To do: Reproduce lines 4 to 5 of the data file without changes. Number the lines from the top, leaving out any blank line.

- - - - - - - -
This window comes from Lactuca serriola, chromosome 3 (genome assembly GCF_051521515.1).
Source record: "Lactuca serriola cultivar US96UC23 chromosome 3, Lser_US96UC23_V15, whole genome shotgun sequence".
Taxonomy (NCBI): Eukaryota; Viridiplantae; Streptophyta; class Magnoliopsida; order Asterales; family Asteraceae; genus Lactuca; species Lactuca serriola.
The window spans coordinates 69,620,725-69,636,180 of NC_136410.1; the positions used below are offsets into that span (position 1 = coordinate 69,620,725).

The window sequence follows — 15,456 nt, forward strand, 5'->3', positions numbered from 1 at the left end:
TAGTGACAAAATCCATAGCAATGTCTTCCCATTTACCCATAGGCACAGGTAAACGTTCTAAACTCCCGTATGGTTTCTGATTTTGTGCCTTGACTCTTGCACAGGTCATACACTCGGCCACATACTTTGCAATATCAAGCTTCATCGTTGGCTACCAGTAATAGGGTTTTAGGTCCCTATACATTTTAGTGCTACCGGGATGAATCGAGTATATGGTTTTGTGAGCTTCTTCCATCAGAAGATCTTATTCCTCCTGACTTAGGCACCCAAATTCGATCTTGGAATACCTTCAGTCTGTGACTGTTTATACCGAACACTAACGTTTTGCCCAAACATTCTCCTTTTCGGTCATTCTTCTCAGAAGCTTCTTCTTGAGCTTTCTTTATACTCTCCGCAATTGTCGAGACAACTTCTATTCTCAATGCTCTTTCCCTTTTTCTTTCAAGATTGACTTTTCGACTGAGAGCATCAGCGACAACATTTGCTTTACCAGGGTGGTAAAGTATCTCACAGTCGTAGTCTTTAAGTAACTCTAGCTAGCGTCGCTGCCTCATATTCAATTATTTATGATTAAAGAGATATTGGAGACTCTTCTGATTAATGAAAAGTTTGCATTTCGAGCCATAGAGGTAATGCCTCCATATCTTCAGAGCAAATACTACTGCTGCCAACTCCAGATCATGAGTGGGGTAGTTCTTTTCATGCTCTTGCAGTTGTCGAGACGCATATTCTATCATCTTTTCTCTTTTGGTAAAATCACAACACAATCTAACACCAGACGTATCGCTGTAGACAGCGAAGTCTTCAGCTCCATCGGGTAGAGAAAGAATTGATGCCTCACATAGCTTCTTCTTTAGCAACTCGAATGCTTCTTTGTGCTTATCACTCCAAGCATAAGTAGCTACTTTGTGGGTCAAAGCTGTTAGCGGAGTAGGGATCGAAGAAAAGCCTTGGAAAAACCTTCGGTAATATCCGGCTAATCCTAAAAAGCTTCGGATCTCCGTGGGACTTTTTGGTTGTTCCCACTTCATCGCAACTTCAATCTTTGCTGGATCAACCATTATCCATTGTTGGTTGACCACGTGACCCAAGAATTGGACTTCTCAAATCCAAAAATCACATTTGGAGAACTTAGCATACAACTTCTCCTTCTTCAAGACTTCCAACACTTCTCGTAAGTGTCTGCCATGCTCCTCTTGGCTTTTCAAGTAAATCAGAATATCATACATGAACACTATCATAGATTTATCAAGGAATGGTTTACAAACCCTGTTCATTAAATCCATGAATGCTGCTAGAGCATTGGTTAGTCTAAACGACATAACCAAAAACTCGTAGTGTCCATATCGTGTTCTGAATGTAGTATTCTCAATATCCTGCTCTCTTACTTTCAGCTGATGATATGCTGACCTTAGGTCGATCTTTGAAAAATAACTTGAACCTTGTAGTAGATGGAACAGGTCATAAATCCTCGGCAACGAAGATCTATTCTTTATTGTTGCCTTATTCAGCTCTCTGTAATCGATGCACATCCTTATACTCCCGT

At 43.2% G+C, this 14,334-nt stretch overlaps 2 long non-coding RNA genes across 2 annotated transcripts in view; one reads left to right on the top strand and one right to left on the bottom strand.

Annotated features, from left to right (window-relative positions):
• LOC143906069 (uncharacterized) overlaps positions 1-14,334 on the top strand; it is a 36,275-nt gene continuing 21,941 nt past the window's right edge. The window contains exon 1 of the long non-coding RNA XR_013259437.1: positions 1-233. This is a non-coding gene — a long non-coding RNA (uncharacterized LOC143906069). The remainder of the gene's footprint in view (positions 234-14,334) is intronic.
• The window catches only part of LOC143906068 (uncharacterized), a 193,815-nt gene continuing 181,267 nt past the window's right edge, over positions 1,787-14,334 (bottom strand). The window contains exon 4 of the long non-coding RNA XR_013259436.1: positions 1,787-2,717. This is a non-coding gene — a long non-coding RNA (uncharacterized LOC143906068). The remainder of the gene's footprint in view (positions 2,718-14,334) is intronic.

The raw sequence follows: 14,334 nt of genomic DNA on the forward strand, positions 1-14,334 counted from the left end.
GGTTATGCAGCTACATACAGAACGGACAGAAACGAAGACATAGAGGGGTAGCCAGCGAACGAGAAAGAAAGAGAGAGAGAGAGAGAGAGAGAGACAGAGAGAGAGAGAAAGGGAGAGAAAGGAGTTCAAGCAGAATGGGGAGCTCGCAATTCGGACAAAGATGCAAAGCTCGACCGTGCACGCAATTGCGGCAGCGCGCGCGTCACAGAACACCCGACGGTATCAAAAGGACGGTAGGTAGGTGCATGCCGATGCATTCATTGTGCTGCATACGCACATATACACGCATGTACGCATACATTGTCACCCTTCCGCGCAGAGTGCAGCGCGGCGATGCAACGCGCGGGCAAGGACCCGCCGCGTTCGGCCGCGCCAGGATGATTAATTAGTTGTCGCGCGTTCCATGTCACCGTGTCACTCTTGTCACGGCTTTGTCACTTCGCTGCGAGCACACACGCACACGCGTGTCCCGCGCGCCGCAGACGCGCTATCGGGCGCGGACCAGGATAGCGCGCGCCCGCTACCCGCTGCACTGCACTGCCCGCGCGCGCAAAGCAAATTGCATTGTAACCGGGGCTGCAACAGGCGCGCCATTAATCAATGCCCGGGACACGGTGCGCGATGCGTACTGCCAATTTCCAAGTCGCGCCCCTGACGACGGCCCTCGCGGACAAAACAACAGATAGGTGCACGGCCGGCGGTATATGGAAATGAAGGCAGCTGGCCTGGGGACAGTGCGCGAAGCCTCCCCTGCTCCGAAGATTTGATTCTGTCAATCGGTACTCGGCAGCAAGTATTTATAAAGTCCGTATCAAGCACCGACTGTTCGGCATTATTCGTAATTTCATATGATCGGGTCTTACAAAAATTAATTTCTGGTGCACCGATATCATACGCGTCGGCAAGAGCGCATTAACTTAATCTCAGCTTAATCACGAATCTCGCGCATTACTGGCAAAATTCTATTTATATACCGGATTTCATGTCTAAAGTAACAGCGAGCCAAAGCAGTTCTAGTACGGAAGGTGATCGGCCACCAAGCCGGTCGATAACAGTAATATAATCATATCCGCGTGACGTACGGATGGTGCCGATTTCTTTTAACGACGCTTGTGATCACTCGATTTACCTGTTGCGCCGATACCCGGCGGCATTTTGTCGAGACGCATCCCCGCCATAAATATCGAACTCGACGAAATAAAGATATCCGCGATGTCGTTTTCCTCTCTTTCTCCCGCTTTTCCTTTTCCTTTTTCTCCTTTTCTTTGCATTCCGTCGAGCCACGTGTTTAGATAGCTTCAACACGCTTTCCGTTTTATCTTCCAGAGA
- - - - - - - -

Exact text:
The window spans coordinates 69,620,725-69,636,180 of NC_136410.1; the positions used below are offsets into that span (position 1 = coordinate 69,620,725).

The window sequence follows — 15,456 nt, forward strand, 5'->3', positions numbered from 1 at the left end: